An international group with members in AZ, CA, CO, FL, IN, NM, OK, OR, SC, United Kingdom and Canada
Dedicated to the lives and times of the men and women of the Old West, and to the spirit of the era, 1860 through 1890
Writins of Weakeyes Cody
Talented and witty writings
The young soldier looked ahead of him and paused to rest for a little at the edge of the dusty road. He was tired and even though he had only a mile more to walk it seemed a long way. He looked behind him hoping for the approach of a wagon or buggy or some conveyance to give him a ride on home. Home. He never realized what the word meant until he was away for so long. Now he ached for the sight of it, and it was merely yards away now. His eyes strayed upward to the turning leaves of the trees above him. Even they seemed to be spreading their protective shade to welcome him. He walked to the base of one and sat down leaning back against it.
That spring morning back in '62 seemed so long ago now. His mother had wept and his father had shook his hand and wished him well as he marched away with his unit comprised of men from this little village wherein he had grown to manhood. He had longed to join the fray and at last he was old enough. His mother had made his uniforms with her own hands saying she wanted her son to be warm and well dressed. he carried extra socks and another uniform in his rucksack. He was well equipped and walked proudly as the local band played and they marched out of town that day. He couldn't resist a look back as they reached the turn at the bridge. His parents were still standing watching. That was the last he saw of them.
He was sent to a place near D.C. where he was taught to march and learn the manual of arms. The food wasn't good and the bed wasn't like his own and there seemed to be no kindness within anyone. His friends all became enthralled with playing poker and swearing too much and no one seemed interested in what they once were back home. It seemed to rain a lot and his boots were always muddy, the tent smelled of mildew and one of his tent mates acquired head lice. It seemed they only drilled and repaired equipment. Then one day he was told he would become an artilleryman. He was issued a new uniform and wore a red band around his cap.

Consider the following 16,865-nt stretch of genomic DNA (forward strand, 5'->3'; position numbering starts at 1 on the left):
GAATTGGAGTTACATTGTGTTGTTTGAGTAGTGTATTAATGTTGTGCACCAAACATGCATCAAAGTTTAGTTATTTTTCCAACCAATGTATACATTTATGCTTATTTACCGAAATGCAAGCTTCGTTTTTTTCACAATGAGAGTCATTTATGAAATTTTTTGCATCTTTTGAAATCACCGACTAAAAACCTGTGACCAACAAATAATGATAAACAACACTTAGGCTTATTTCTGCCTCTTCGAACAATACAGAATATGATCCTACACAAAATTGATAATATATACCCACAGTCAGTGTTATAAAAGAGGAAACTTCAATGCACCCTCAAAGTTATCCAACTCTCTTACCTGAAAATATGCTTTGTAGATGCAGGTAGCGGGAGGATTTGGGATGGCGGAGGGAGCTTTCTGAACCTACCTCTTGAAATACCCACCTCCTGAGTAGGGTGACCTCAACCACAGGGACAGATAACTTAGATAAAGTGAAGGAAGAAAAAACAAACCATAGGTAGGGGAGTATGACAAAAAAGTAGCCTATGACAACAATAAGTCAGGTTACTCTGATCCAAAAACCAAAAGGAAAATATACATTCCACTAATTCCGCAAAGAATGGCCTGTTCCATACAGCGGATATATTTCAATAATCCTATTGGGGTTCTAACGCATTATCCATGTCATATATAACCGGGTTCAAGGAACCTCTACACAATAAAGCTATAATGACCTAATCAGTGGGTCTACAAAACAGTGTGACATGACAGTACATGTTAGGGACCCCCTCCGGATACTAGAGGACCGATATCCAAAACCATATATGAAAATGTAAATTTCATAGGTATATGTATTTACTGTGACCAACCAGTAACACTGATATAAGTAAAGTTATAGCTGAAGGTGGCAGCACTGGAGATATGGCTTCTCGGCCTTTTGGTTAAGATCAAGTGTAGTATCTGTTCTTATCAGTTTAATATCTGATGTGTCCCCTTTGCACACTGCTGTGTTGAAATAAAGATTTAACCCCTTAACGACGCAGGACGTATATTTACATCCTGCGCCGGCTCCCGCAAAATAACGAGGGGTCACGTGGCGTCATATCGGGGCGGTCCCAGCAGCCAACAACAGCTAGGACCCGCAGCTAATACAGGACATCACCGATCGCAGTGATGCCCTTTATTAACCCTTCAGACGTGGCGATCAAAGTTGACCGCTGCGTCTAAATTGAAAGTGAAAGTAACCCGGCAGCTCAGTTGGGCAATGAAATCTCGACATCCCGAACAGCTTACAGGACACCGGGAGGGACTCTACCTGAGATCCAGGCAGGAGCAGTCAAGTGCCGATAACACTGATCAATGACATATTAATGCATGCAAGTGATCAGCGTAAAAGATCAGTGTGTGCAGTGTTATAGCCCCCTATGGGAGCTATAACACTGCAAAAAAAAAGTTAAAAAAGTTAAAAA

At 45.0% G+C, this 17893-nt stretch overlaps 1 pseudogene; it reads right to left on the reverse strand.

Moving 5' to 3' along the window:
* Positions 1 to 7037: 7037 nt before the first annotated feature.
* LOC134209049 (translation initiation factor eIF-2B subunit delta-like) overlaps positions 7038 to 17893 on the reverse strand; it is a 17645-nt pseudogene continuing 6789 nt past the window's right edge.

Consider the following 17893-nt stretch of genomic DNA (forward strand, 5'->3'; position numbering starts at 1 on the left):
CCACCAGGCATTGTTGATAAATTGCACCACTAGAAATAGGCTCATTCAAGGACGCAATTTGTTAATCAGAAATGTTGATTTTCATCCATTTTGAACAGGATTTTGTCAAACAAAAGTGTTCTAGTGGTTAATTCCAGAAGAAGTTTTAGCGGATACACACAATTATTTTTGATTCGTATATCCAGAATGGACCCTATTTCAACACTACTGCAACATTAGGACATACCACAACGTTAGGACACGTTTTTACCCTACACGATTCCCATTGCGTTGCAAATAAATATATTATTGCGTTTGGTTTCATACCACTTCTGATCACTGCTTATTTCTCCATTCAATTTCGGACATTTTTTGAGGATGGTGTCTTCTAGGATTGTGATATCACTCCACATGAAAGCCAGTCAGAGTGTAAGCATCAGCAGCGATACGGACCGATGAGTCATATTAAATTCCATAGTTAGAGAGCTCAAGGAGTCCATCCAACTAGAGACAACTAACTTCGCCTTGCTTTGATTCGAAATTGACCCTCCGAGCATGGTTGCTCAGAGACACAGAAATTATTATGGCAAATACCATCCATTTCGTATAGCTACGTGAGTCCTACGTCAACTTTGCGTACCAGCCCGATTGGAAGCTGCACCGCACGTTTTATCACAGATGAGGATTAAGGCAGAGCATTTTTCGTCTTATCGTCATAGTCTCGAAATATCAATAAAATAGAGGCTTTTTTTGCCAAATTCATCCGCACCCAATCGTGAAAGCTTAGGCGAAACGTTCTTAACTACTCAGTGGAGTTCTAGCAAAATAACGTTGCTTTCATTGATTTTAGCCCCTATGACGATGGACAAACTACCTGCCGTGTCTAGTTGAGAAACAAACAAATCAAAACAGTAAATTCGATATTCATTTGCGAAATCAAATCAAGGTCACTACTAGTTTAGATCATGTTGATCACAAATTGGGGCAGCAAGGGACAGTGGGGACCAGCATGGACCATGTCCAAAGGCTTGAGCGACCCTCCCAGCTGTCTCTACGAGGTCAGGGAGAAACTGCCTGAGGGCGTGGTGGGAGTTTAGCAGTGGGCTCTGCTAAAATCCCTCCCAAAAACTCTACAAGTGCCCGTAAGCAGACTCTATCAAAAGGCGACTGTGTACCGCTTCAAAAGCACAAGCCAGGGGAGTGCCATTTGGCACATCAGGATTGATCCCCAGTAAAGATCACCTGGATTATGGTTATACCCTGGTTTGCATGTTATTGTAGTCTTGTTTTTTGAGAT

He was assigned to a group of artillerymen and then to a specific gun. He learned that all cannon bore names and his particular cannon was Joshua. It seemed the men had a propensity for biblical names. Then he was given the opportunity to help fire it. But only for practice. He liked the roar and to see where the load impacted the ground away out there. Still, they only hitched the horses to the caisson and pulled it about northern Virginia. He wasn't called upon to go into combat and he was thankful because he had seen the bloody results of some of the battles as the units filed past from down south. He read and drilled, fought dirt, washed clothes, and watched as his commanding officers were changed again and again. He wrote letters and received some. His mother wrote that his father was bothered with his back. But all was the same.
The Army of the Potomac sat idle and drilled with a skirmish now and then and he grew indifferent to the goings on and fought the crawling things that insisted on accompanying soldiers clothing and hair. Then one morning they were instructed to move out. He and his comrades harnessed the team, hooked them to the caisson and loaded up the powder and grape along with the balls and mounted up. "Where we goin'?" He had asked. "Some place up north." Came the reply. "I think its in Pennsy. Place called Gettysburg."
They drove for two days hard, reaching the area of Gettysburg about midnight. Without sleep or rest they had set up five cannon facing the direction they were told the enemy would possibly come. At dawn just about the time silhouettes could be seen the Rebs came down the road. The cavalry partially dismounted while the others ran at the enemy and soon after they retreated and the artillery was called upon to fire at the enemy. He had stood and repeatedly loaded and fired, seeing through the smoke the loads strike men at no more than a hundred yards away. The screams and the sound of rifle bullets striking near him was like a dream. This is what it's going to be like to die, he thought. After what seemed like forever the Rebs pulled back. He and his fellow cannoneers were ordered to the rear and another unit went forward.